Alan Reno is no stranger to overcoming odds.
Reno has spastic quadriplegia cerebral palsy, the neurological disorder's most severe form. He's used a wheelchair since age 3, and nothing has slowed his educational pursuits.
“I wanted a life of independence. That’s part of the reason that I’m at CMU.” — Alan Reno, MBA graduate
Reno was among the nearly 600 students who received a master's degree from Central Michigan University at Saturday's commencement.
"I wanted a life of independence. That's part of the reason that I'm at CMU," Reno said before graduating. "I wanted to get a master's degree and prove myself to others that just because I'm disabled doesn't mean I can't go out and get a quality education."
His journey to graduate school had its obstacles. In the U.S., adults with disabilities are less likely to obtain a bachelor's degree or higher than their nondisabled peers. Finding reliable transportation, enlisting helpers and having to be his own advocate for accommodations are just a few examples of what Reno faced to get his education.
But he didn't do it alone. Parents Brian and Betty Reno live with him and supported his studies.
And then there's Roxie, a 9-year-old black lab mix trained by the nonprofit organization Paws with a Cause to be his service animal. Roxie is trained to do tasks like open doors, remove outerwear, turn on lights, fetch the phone and retrieve drinks from the fridge.
"Our bond is inseparable," Reno said. "She is essentially my right hand."
Alan received his undergraduate degree from Saginaw Valley State University. Afterward, he began looking at colleges that offered fully online graduate programs and were close enough to his home in Midland, Michigan.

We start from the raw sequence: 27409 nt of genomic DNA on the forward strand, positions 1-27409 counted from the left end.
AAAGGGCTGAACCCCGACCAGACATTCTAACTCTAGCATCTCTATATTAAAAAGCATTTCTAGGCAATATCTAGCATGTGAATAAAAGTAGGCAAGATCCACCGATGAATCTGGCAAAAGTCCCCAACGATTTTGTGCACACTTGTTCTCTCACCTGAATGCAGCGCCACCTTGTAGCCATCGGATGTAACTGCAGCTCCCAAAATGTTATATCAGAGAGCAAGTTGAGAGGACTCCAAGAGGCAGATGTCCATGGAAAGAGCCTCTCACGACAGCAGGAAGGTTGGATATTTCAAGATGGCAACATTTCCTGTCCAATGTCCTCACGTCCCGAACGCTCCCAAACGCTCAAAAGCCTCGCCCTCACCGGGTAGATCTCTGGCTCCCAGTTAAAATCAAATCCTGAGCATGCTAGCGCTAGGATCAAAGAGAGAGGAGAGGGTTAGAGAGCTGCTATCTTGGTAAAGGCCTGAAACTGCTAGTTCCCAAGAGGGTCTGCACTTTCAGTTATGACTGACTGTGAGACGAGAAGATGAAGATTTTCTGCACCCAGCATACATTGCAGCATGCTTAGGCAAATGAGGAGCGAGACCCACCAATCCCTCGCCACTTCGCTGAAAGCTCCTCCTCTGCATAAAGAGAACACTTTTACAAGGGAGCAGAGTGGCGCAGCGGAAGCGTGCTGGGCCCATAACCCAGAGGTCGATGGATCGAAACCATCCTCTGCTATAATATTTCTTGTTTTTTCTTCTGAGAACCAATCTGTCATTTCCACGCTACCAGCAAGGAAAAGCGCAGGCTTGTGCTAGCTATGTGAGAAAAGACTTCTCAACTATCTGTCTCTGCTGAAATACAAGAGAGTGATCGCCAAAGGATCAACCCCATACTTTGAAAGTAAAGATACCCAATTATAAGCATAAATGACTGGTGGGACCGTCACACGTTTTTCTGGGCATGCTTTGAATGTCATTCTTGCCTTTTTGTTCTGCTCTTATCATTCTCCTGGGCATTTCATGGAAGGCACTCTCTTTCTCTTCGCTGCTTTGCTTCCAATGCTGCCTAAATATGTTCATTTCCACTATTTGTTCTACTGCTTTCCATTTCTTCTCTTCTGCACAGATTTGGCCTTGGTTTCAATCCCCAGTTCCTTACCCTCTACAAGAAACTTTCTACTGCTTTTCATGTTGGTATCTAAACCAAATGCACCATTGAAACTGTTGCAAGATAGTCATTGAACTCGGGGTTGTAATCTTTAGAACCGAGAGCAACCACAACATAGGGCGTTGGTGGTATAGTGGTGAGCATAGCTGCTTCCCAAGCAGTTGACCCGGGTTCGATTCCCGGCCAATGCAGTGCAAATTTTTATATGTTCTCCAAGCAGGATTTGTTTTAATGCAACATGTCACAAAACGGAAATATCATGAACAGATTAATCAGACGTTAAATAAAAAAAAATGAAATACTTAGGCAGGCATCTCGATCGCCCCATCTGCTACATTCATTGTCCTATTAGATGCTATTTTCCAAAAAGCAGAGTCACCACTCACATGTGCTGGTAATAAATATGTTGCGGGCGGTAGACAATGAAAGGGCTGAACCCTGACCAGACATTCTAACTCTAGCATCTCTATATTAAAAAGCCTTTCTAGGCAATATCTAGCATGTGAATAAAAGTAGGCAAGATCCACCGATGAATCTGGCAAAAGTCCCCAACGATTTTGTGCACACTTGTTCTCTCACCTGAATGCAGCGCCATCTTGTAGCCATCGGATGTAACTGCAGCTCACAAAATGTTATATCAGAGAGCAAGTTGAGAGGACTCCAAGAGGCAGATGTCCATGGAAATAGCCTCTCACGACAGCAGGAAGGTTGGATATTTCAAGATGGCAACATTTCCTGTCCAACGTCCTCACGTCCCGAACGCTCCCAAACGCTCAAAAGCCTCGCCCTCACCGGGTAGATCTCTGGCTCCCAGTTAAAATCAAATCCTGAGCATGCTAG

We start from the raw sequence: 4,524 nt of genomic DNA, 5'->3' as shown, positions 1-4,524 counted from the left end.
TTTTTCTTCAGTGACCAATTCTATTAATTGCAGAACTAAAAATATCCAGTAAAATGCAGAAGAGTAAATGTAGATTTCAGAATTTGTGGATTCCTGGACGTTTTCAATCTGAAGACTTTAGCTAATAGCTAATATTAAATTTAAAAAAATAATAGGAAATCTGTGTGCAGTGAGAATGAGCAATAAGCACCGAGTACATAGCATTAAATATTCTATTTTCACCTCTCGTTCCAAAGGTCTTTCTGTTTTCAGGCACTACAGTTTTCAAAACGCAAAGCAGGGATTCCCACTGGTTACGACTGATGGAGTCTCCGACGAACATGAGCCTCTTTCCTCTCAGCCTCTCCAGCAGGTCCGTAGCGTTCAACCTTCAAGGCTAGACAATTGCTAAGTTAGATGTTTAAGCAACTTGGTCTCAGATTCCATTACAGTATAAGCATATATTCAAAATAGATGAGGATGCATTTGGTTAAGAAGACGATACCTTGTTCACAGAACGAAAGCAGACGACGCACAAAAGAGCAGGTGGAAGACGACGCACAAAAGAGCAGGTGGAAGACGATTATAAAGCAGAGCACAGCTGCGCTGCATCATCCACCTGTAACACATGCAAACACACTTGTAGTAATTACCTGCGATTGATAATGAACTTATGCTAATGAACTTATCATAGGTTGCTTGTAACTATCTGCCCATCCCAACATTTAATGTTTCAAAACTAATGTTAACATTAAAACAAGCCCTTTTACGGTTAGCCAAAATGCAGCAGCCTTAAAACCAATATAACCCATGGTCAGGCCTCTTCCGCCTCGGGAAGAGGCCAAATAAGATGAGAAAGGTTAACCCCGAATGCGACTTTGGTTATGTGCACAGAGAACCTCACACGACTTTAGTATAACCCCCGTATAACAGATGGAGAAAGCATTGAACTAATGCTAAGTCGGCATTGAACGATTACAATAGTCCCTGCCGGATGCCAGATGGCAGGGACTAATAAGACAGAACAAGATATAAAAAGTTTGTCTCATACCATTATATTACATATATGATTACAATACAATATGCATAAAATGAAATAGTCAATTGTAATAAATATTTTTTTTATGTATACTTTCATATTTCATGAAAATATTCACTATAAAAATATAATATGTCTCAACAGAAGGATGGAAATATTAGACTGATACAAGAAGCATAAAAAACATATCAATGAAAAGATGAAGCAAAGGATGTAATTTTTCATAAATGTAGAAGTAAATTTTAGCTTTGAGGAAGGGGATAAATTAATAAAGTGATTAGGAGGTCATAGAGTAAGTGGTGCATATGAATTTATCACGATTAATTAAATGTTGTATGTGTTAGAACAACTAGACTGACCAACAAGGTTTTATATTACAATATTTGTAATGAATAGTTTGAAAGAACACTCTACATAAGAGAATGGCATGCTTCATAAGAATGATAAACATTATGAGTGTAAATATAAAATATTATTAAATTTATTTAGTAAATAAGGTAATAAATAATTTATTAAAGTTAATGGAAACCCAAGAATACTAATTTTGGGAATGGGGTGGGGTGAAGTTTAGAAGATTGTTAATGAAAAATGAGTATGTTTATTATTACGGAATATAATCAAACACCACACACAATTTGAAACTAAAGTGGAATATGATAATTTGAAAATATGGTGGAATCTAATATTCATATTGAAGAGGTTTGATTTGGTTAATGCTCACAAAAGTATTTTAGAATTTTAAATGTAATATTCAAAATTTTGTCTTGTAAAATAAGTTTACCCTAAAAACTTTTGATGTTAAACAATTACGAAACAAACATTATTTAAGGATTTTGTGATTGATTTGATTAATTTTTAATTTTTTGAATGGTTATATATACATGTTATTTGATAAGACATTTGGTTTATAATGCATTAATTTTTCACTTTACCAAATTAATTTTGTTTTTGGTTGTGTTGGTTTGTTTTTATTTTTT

His interactions with CMU's New Student Services team persuaded him that the university was exactly what he was looking for.
Building a community online
In a room full of CMU online services employees, mentioning Reno's name is an easy way to get a smile from the staff.
"Alan was just such a unique student," said Katie Bollman, assistant director of enrollment. "The collaboration and relationship-building that took place from start to finish with him was very special for us."
Many employees at CMU's online services come into contact with individual students only briefly. For instance, staff at New Student Services reach out to prospective students who ask for more information on university programs. After admission, however, those students move to other services like enrollment, advising and more.
But not Reno. Throughout his enrollment, he adopted members of the online support teams into his family, remaining in regular contact and sending them school updates, affirmations and pictures of Roxie. In return, the staff looked for opportunities to support him — like coordinating a tailgating experience for him at one of CMU's football games or sending Roxie a CMU dog collar.
"I've felt like I've been on campus this entire time even though I've been online," Reno said. "I'm proud to be a CMU Chippewa, because I feel so connected with the services and people there."
The CMU online services staff he came in contact with felt energized and proud to be part of Reno's academic journey.
"We are in a unique profession where we get to impact other people's lives daily, but we don't always get to see that," Bollman said. "Being able to support and cheer on a student throughout his time at CMU reinforced the idea that we are making a difference."
A number of the online staff volunteered to work during Reno's commencement so they could meet him in person.
"We would do this with any student," said Hannah Fitzpatrick, enrollment specialist. "CMU's online students tend to be more independent, but that isn't to say we wouldn't take the same time and care with them as we did with Alan if that is what they wanted."
A bright future
Alan received his Master's in Business Administration degree with a Value-Driven Organization Emphasis on Saturday and is preparing for a job search. He's looking forward to the future and has interest in working for The Dow Chemical Co., where he worked over the summer and gave a companywide presentation on Dow's Disability Employees Network.
"I've spent 21 years doing all this education, Reno said. "I'm thankful that homework is finally over, and I'm ready for the workforce."